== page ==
[0017] is an initial LLR value for the initially defined variable node. In addition, P [0018] After the initialization process, iterative decoding must be carried out. A description will now be made of iterative decoding at j [0019] In Equation (2),
[0020] is a value obtained in a j [0021] represents a message transmitted from a variable node i to a check node m in a j [0022] When a variable node is updated by Equation (2), the variable node transmits a new message to a check node. The transmitted message becomes a message transmitted from a variable node n to a check node m, and this can be expressed by
[0023] In Equation (3),
[0024] is a value obtained in a j [0025] represents a message transmitted from a check node i to a variable node n in a j [0026] After initialization is carried out as illustrated in Equation (1) to Equation (3), the LLR update is performed through a process of exchanging messages between a check node and a variable node after an iterative decoding process. The LLR update is achieved by
[0027] In Equation (4),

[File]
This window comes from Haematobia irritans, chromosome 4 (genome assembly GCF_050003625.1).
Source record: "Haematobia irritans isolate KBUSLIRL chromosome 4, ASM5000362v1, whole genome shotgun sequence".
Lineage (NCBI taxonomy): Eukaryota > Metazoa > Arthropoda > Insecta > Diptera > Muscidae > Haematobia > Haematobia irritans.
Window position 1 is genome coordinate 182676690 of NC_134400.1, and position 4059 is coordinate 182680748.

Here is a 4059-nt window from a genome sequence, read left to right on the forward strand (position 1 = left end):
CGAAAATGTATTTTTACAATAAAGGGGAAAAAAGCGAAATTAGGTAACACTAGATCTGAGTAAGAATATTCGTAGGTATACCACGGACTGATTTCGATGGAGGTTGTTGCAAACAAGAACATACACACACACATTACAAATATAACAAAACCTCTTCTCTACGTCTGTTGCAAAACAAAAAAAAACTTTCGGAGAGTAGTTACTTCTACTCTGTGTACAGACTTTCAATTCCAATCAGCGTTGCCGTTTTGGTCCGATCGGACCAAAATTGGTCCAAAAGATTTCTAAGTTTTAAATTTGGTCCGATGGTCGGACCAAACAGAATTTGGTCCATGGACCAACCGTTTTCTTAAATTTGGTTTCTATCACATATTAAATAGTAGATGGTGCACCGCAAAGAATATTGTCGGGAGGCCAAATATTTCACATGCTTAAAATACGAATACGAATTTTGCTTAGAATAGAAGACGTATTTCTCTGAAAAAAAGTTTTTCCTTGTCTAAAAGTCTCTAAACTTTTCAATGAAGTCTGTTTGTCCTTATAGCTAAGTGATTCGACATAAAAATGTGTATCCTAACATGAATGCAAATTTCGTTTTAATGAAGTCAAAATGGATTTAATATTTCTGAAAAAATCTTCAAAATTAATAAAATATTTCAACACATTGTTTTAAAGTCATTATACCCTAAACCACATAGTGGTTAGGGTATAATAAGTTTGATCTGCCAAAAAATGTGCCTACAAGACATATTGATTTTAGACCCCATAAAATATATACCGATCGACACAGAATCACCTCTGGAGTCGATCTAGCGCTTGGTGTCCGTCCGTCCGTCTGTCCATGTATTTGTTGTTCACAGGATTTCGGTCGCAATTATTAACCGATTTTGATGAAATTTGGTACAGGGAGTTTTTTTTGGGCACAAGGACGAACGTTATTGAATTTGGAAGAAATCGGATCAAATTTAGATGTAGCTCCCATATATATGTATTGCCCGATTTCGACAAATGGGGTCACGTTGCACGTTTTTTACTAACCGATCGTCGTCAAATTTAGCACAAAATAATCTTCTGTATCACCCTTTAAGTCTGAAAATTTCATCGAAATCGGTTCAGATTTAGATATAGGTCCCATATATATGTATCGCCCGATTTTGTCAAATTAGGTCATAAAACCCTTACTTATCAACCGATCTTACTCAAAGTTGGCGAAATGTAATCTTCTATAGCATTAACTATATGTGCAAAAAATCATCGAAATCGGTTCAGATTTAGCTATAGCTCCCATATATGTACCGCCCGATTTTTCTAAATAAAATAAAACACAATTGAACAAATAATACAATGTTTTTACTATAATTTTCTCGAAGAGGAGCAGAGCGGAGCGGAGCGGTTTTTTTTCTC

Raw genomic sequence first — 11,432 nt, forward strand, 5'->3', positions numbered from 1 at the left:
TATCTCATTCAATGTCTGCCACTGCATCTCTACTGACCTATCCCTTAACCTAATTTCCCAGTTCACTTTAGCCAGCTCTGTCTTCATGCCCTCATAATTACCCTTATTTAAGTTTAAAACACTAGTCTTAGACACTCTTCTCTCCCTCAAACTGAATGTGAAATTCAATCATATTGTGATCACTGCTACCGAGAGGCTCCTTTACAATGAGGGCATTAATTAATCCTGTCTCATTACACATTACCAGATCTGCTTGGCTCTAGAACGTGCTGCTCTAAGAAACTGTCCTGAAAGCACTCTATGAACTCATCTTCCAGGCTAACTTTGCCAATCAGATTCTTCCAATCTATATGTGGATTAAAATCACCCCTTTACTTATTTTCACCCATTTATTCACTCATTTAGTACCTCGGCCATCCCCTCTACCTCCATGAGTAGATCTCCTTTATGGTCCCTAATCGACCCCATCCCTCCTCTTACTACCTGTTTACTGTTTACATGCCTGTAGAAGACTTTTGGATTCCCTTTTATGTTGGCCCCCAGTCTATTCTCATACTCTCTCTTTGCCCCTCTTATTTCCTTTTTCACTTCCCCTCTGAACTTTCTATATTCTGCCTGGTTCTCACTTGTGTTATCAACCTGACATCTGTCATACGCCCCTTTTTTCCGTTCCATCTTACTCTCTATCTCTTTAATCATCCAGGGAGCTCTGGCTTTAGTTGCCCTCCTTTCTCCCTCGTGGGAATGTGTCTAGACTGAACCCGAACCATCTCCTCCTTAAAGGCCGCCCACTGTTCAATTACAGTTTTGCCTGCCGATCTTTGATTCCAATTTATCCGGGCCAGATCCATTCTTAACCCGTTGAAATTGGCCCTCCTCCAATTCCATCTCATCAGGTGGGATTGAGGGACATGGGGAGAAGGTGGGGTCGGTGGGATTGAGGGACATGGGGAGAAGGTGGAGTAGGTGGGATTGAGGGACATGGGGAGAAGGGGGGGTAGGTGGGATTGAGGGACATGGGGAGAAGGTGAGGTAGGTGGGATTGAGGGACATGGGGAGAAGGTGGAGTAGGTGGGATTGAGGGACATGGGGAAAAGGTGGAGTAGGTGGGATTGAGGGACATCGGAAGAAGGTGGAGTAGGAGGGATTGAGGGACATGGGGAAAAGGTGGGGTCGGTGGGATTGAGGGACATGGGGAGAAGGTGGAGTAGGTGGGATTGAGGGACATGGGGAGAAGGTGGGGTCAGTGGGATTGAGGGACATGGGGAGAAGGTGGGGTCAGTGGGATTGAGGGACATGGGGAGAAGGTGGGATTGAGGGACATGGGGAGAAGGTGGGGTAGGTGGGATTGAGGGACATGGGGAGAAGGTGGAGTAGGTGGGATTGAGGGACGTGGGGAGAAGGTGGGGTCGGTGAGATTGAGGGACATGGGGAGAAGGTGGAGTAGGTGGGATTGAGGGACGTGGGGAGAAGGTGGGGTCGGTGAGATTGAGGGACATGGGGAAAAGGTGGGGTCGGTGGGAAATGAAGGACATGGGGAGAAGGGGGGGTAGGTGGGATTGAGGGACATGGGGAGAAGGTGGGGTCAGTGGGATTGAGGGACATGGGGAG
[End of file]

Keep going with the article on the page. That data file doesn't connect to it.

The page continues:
[0028] indicates an LLR value defined for a variable node n in a j [0029] After the LLR update is carried out by Equation (4), a decision process is performed. The decision process is achieved according to an LLR update result calculated by Equation (4), and is performed for all code symbols. A method for performing the decision process can be represented by If [0030] In Equation (5), l [0031] of Equation (4), and {circumflex over (x)} [0032] After the decision process is performed as shown by Equation (5), if a decoded codeword satisfies all parity check expressions, iteration is stopped. However, if the decoded codeword fails to satisfy all parity check expressions, the j value is increased by 1 and then, the process of Equation (2) to Equation (5) is iterated. Such iteration can be performed as many times as a predetermined iteration number. Even after the iteration is performed as many times as a predetermined maximum iteration number, if the codeword fails to satisfy all parity check expressions, the decoding is stopped and then, decoding failure is declared. [0033] In the foregoing description, a sum-product algorithm used by each node in the message update process is called “optimum sum-product algorithm.” The optimum sum-product algorithm can be simply derived through a theoretical calculation process without a certain approximation process. [0034] However, the check node message update process shown by Equation (2) can be simplified as shown in Equation (6) below, for approximation.